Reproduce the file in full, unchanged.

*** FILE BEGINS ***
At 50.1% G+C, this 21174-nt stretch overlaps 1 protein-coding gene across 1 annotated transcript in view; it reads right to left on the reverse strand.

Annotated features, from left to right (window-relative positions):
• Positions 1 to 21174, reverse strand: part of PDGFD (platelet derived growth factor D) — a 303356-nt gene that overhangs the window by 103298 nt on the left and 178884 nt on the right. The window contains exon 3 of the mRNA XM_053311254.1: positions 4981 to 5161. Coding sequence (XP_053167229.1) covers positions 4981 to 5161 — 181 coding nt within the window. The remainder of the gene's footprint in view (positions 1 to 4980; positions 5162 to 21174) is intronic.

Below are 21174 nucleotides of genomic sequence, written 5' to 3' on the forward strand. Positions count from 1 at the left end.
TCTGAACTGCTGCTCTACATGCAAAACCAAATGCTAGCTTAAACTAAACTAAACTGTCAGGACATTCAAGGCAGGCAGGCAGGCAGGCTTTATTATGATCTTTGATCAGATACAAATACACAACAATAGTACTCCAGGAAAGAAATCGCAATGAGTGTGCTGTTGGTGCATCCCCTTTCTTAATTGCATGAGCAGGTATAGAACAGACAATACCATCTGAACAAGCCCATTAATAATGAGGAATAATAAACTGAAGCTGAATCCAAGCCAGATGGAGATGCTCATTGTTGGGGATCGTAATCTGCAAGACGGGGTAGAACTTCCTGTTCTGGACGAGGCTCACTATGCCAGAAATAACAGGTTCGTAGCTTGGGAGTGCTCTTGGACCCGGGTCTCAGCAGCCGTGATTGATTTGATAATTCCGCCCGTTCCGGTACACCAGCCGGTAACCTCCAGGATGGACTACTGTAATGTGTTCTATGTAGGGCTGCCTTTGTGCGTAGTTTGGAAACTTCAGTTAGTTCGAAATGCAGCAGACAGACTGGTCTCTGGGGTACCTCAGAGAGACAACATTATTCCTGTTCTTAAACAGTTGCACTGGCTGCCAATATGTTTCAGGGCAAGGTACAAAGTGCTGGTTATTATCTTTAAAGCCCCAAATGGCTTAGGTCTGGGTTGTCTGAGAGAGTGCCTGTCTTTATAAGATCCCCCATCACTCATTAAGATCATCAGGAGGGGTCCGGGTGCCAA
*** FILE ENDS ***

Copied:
At 50.1% G+C, this 21174-nt stretch overlaps 1 protein-coding gene across 1 annotated transcript in view; it reads right to left on the reverse strand.

Annotated features, from left to right (window-relative positions):
• Positions 1 to 21174, reverse strand: part of PDGFD (platelet derived growth factor D) — a 303356-nt gene that overhangs the window by 103298 nt on the left and 178884 nt on the right. The window contains exon 3 of the mRNA XM_053311254.1: positions 4981 to 5161. Coding sequence (XP_053167229.1) covers positions 4981 to 5161 — 181 coding nt within the window. The remainder of the gene's footprint in view (positions 1 to 4980; positions 5162 to 21174) is intronic.

Below are 21174 nucleotides of genomic sequence, written 5' to 3' on the forward strand. Positions count from 1 at the left end.
TCTGAACTGCTGCTCTACATGCAAAACCAAATGCTAGCTTAAACTAAACTAAACTGTCAGGACATTCAAGGCAGGCAGGCAGGCAGGCTTTATTATGATCTTTGATCAGATACAAATACACAACAATAGTACTCCAGGAAAGAAATCGCAATGAGTGTGCTGTTGGTGCATCCCCTTTCTTAATTGCATGAGCAGGTATAGAACAGACAATACCATCTGAACAAGCCCATTAATAATGAGGAATAATAAACTGAAGCTGAATCCAAGCCAGATGGAGATGCTCATTGTTGGGGATCGTAATCTGCAAGACGGGGTAGAACTTCCTGTTCTGGACGAGGCTCACTATGCCAGAAATAACAGGTTCGTAGCTTGGGAGTGCTCTTGGACCCGGGTCTCAGCAGCCGTGATTGATTTGATAATTCCGCCCGTTCCGGTACACCAGCCGGTAACCTCCAGGATGGACTACTGTAATGTGTTCTATGTAGGGCTGCCTTTGTGCGTAGTTTGGAAACTTCAGTTAGTTCGAAATGCAGCAGACAGACTGGTCTCTGGGGTACCTCAGAGAGACAACATTATTCCTGTTCTTAAACAGTTGCACTGGCTGCCAATATGTTTCAGGGCAAGGTACAAAGTGCTGGTTATTATCTTTAAAGCCCCAAATGGCTTAGGTCTGGGTTGTCTGAGAGAGTGCCTGTCTTTATAAGATCCCCCATCACTCATTAAGATCATCAGGAGGGGTCCGGGTGCCAA